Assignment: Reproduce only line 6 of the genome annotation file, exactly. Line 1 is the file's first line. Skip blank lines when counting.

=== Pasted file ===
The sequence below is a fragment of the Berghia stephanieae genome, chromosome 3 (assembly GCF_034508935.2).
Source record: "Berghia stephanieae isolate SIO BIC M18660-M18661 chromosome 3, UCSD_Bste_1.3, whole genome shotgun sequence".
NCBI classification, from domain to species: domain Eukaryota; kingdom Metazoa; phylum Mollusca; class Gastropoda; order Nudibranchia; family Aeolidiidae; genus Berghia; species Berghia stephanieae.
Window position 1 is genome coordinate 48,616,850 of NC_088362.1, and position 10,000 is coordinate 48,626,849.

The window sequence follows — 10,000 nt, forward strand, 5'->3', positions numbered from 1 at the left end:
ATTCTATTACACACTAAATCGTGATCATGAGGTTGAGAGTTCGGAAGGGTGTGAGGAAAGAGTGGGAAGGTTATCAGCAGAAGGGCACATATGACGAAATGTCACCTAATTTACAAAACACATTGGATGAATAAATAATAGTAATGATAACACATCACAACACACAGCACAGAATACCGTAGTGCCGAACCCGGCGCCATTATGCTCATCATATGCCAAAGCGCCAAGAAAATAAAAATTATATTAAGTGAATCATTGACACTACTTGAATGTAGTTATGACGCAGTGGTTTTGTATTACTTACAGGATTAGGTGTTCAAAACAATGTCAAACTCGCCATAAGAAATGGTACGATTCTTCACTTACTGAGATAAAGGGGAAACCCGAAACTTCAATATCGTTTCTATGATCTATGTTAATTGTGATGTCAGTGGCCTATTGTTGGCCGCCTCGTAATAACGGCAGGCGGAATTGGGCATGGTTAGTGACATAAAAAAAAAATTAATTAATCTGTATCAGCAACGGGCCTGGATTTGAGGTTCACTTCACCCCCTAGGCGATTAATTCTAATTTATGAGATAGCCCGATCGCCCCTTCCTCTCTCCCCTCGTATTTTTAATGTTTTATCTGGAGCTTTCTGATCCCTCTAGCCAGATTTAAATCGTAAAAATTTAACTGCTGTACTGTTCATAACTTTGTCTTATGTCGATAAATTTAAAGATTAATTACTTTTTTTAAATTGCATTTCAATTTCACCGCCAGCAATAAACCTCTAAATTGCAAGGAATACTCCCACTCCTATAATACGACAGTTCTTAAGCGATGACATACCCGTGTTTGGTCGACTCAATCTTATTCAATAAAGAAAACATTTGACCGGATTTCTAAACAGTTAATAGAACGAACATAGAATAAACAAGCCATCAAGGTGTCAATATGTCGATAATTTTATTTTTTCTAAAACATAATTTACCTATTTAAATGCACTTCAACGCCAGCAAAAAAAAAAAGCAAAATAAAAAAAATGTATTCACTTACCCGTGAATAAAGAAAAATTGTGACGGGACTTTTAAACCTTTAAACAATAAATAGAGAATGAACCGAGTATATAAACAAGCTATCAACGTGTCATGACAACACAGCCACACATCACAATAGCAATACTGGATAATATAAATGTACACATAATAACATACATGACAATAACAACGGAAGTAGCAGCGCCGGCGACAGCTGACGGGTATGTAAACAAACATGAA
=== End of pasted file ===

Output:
ATTCTATTACACACTAAATCGTGATCATGAGGTTGAGAGTTCGGAAGGGTGTGAGGAAAGAGTGGGAAGGTTATCAGCAGAAGGGCACATATGACGAAATGTCACCTAATTTACAAAACACATTGGATGAATAAATAATAGTAATGATAACACATCACAACACACAGCACAGAATACCGTAGTGCCGAACCCGGCGCCATTATGCTCATCATATGCCAAAGCGCCAAGAAAATAAAAATTATATTAAGTGAATCATTGACACTACTTGAATGTAGTTATGACGCAGTGGTTTTGTATTACTTACAGGATTAGGTGTTCAAAACAATGTCAAACTCGCCATAAGAAATGGTACGATTCTTCACTTACTGAGATAAAGGGGAAACCCGAAACTTCAATATCGTTTCTATGATCTATGTTAATTGTGATGTCAGTGGCCTATTGTTGGCCGCCTCGTAATAACGGCAGGCGGAATTGGGCATGGTTAGTGACATAAAAAAAAAATTAATTAATCTGTATCAGCAACGGGCCTGGATTTGAGGTTCACTTCACCCCCTAGGCGATTAATTCTAATTTATGAGATAGCCCGATCGCCCCTTCCTCTCTCCCCTCGTATTTTTAATGTTTTATCTGGAGCTTTCTGATCCCTCTAGCCAGATTTAAATCGTAAAAATTTAACTGCTGTACTGTTCATAACTTTGTCTTATGTCGATAAATTTAAAGATTAATTACTTTTTTTAAATTGCATTTCAATTTCACCGCCAGCAATAAACCTCTAAATTGCAAGGAATACTCCCACTCCTATAATACGACAGTTCTTAAGCGATGACATACCCGTGTTTGGTCGACTCAATCTTATTCAATAAAGAAAACATTTGACCGGATTTCTAAACAGTTAATAGAACGAACATAGAATAAACAAGCCATCAAGGTGTCAATATGTCGATAATTTTATTTTTTCTAAAACATAATTTACCTATTTAAATGCACTTCAACGCCAGCAAAAAAAAAAAGCAAAATAAAAAAAATGTATTCACTTACCCGTGAATAAAGAAAAATTGTGACGGGACTTTTAAACCTTTAAACAATAAATAGAGAATGAACCGAGTATATAAACAAGCTATCAACGTGTCATGACAACACAGCCACACATCACAATAGCAATACTGGATAATATAAATGTACACATAATAACATACATGACAATAACAACGGAAGTAGCAGCGCCGGCGACAGCTGACGGGTATGTAAACAAACATGAA